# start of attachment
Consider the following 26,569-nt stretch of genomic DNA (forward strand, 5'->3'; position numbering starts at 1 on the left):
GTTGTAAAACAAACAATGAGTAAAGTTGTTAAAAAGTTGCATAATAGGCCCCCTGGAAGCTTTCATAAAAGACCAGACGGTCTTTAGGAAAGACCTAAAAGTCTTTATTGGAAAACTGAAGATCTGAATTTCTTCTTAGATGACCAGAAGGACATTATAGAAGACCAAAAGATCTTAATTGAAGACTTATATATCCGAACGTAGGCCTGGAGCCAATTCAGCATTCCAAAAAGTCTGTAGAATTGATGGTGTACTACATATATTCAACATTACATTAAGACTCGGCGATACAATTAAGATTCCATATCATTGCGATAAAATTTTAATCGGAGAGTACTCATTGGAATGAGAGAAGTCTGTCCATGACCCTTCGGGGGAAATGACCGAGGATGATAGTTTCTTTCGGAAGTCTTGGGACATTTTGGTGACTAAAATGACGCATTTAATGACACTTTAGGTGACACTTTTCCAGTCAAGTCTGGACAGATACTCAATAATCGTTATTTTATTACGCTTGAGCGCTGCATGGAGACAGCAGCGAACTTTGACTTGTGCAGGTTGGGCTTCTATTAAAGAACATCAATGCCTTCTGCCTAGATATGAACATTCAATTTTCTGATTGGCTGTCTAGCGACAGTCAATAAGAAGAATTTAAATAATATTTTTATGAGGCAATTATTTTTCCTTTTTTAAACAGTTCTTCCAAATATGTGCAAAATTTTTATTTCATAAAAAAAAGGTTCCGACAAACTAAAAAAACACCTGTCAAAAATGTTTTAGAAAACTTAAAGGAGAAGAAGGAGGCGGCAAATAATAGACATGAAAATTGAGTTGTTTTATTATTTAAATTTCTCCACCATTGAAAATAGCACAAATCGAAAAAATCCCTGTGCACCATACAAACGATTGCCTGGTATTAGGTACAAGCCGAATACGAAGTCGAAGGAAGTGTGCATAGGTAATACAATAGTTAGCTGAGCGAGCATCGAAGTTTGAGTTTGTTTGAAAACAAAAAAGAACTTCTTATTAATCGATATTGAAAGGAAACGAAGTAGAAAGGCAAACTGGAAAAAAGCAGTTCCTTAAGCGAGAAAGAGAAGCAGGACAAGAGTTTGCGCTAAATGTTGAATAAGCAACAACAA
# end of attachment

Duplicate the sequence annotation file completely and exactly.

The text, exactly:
Consider the following 26,569-nt stretch of genomic DNA (forward strand, 5'->3'; position numbering starts at 1 on the left):
GTTGTAAAACAAACAATGAGTAAAGTTGTTAAAAAGTTGCATAATAGGCCCCCTGGAAGCTTTCATAAAAGACCAGACGGTCTTTAGGAAAGACCTAAAAGTCTTTATTGGAAAACTGAAGATCTGAATTTCTTCTTAGATGACCAGAAGGACATTATAGAAGACCAAAAGATCTTAATTGAAGACTTATATATCCGAACGTAGGCCTGGAGCCAATTCAGCATTCCAAAAAGTCTGTAGAATTGATGGTGTACTACATATATTCAACATTACATTAAGACTCGGCGATACAATTAAGATTCCATATCATTGCGATAAAATTTTAATCGGAGAGTACTCATTGGAATGAGAGAAGTCTGTCCATGACCCTTCGGGGGAAATGACCGAGGATGATAGTTTCTTTCGGAAGTCTTGGGACATTTTGGTGACTAAAATGACGCATTTAATGACACTTTAGGTGACACTTTTCCAGTCAAGTCTGGACAGATACTCAATAATCGTTATTTTATTACGCTTGAGCGCTGCATGGAGACAGCAGCGAACTTTGACTTGTGCAGGTTGGGCTTCTATTAAAGAACATCAATGCCTTCTGCCTAGATATGAACATTCAATTTTCTGATTGGCTGTCTAGCGACAGTCAATAAGAAGAATTTAAATAATATTTTTATGAGGCAATTATTTTTCCTTTTTTAAACAGTTCTTCCAAATATGTGCAAAATTTTTATTTCATAAAAAAAAGGTTCCGACAAACTAAAAAAACACCTGTCAAAAATGTTTTAGAAAACTTAAAGGAGAAGAAGGAGGCGGCAAATAATAGACATGAAAATTGAGTTGTTTTATTATTTAAATTTCTCCACCATTGAAAATAGCACAAATCGAAAAAATCCCTGTGCACCATACAAACGATTGCCTGGTATTAGGTACAAGCCGAATACGAAGTCGAAGGAAGTGTGCATAGGTAATACAATAGTTAGCTGAGCGAGCATCGAAGTTTGAGTTTGTTTGAAAACAAAAAAGAACTTCTTATTAATCGATATTGAAAGGAAACGAAGTAGAAAGGCAAACTGGAAAAAAGCAGTTCCTTAAGCGAGAAAGAGAAGCAGGACAAGAGTTTGCGCTAAATGTTGAATAAGCAACAACAA